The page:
To Copy is to Invite Disaster

Dr. Deming explained the dangers of copying from other organizations: “To copy is to invite disaster.” (page 10 of The New Economics). The proper corse of action depends on the system.

This, like so much of Deming’s advice, relates to understanding the organization as a system. A Deming management view requires thinking about relationships, psychology, capabilities, culture and process when evaluating options. And a Deming organization always validates improvements; most often by using the PDSA cycle.

What these points mean is that the correct course of action at a specific point in time in an organization depend on the existing view of the organization as a system. While eliminating performance appraisals is a good management practice. That doesn’t mean doing it tomorrow in your organization is the wisest course of action.

text image "To copy is to invite disaster."

While eliminating inspection for quality is a good management practice. That doesn’t mean doing it tomorrow in your organization is the wisest course of action. The knowledge that elimination inspection is wise means you need to build your management system and processes so that they perform without this costly way of doing business. But if your processes are incapable today, the proper action is to fix that, not to drop inspections. You have to build to the point where you can drop inspections for quality.

A critical part of transforming an organization to take advantage of Deming’s management system is to understand the culture and psychology that exists today. People will react to statement, changes and proposed practices based on their experiences (both in your organization and in their entire lives).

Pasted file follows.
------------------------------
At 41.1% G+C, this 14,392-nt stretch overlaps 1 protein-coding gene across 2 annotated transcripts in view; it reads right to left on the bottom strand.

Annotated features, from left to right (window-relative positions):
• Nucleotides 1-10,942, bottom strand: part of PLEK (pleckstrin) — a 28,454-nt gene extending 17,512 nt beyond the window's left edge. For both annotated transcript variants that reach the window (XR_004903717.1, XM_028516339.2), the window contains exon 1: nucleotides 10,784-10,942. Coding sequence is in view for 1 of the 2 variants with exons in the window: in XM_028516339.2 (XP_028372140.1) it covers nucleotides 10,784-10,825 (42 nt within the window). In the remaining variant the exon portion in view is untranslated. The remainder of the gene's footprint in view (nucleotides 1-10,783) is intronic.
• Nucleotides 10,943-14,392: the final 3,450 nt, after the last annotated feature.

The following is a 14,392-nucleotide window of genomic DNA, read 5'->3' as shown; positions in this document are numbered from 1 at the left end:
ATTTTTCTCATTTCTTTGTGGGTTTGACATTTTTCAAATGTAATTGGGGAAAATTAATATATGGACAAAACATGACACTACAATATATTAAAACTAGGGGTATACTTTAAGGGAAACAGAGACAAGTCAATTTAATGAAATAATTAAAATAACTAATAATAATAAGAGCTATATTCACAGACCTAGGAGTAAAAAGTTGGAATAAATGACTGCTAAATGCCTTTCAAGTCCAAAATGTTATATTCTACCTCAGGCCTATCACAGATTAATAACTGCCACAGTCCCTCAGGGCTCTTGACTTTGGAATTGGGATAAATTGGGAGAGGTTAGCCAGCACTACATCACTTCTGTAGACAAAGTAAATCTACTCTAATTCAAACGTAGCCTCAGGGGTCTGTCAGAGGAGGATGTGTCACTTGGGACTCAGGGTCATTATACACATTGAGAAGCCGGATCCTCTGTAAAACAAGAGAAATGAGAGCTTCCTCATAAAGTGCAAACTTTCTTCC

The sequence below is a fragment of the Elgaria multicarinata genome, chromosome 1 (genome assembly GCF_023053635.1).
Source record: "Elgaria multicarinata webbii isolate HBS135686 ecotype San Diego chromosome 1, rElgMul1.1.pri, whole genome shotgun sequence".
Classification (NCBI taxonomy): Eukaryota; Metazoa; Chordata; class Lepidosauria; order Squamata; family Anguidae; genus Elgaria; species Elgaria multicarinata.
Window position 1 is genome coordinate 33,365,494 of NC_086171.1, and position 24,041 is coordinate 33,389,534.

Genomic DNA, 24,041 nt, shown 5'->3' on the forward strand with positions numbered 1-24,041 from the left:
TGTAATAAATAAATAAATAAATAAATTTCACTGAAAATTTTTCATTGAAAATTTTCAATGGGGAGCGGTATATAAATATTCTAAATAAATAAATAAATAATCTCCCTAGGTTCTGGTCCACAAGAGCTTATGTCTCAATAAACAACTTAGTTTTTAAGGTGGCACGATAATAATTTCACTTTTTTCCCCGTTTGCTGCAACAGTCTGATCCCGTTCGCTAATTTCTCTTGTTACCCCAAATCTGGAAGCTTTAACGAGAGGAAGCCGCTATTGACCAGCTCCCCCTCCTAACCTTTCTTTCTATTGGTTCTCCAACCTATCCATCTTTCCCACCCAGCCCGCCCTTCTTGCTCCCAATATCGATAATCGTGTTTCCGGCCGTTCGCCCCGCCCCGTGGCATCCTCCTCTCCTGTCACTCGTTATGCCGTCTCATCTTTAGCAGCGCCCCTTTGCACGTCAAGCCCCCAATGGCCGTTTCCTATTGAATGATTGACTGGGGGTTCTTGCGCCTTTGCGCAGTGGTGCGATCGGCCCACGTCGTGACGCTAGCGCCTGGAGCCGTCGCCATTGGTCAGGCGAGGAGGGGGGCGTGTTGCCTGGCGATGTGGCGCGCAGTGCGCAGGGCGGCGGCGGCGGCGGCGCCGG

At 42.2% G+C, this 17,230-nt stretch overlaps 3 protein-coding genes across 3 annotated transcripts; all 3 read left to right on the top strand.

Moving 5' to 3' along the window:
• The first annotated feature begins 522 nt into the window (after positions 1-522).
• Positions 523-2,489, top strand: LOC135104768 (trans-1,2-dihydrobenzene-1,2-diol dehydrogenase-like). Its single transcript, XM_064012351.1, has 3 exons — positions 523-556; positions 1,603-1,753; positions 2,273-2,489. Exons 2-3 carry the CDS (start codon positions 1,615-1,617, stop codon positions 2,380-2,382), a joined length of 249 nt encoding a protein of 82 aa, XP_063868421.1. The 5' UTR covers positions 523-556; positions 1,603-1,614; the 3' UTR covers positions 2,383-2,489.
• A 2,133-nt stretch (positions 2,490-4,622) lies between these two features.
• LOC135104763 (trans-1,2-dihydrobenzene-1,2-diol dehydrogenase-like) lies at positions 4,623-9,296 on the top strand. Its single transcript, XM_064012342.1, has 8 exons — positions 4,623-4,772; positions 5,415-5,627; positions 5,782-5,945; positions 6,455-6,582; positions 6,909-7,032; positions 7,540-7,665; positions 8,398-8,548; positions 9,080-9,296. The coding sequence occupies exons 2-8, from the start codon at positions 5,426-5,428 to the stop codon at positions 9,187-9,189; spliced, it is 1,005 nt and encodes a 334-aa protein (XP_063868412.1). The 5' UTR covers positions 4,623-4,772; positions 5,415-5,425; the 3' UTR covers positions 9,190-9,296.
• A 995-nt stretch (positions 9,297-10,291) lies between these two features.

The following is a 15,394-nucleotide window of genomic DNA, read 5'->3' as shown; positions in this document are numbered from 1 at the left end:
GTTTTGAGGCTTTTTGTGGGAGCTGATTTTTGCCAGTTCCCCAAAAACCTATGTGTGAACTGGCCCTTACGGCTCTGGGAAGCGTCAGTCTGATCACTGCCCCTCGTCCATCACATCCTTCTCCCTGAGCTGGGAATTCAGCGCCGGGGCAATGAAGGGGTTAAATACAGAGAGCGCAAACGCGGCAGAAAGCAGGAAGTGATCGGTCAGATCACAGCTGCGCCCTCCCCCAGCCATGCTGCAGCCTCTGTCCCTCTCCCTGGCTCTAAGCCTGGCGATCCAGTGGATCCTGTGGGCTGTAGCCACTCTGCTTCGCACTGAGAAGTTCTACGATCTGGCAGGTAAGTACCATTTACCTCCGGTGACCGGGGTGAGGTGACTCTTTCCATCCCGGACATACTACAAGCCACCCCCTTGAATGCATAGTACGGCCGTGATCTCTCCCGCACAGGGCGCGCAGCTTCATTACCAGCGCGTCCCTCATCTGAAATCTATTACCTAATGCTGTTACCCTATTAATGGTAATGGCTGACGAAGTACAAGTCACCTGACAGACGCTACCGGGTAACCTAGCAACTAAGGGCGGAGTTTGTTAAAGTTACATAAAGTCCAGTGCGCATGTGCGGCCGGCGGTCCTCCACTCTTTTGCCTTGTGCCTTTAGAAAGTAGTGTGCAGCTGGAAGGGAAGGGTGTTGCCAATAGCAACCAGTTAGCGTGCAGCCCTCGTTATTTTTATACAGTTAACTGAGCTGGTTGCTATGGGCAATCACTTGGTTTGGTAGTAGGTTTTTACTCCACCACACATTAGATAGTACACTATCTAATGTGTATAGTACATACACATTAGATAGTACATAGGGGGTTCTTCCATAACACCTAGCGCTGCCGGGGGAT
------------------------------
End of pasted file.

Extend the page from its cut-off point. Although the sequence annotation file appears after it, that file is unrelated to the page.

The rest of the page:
If your organization hasn’t given people a reason to trust the pure intentions of management they are not going to do so. In such a situation, which is most organizations to varying degrees, the change process needs to be viewed as a long term, incremental process.

How employees interpret management proposals and statement depends on logic and psychology. Fear and blame based cultures predispose people to think blame and take things as blame. Even when the words don’t say that people take it that way.

This is one of the many reasons why the management system is so important. Even the exact same statement is taken very differently by people. In a good management system the statement ‘breach of protocol” can be seen most employees as fine – an indication of yet again seeing a systemic issue and raising it to be dealt with. In a blame based management system it is taken as threatening and maybe even disrespectful.

Peter Drucker Discussing The Work of Juran, Deming and Himself

In this clip Drucker mentions Just-In-Time works well for Toyota but companies trying to copy it find it doesn’t work for them because they are trying to install it on top of a system that doesn’t support it.

Related: Thinking is Required, Management Isn’t Just a Recipe to FollowDeming Management Ideas are Not PrescriptiveStrategy Based on Capability and Integrated with Execution

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1 Response

  1. Kelly Allan says:

    It seems that to copy is perhaps hard-wired into us humans. We certainly learn by watching others –and then trying the same, such as using a fork, climbing a tree, even driving a car? As a young person, after i had copied some silly and probably dangerous stunt i had seen an older neighbor boy do, my mother asked, “Why did you do it?” Answer, because Dick did it. Next question: “And if Dick jumped off the roof of the house or jumped in front of a car, would you do the same thing?” Answer: Well, no, because i would see that it didn’t work.” In contemplating copying aspects of more challenging and less obvious things, such as how a system works, we as adult thinkers, we need to have a more robust approach –otherwise we will be pushing our organizations right out in front of cars. The good news is that SoPK provides better ways to see what is really going on, and what fits and what doesn’t.

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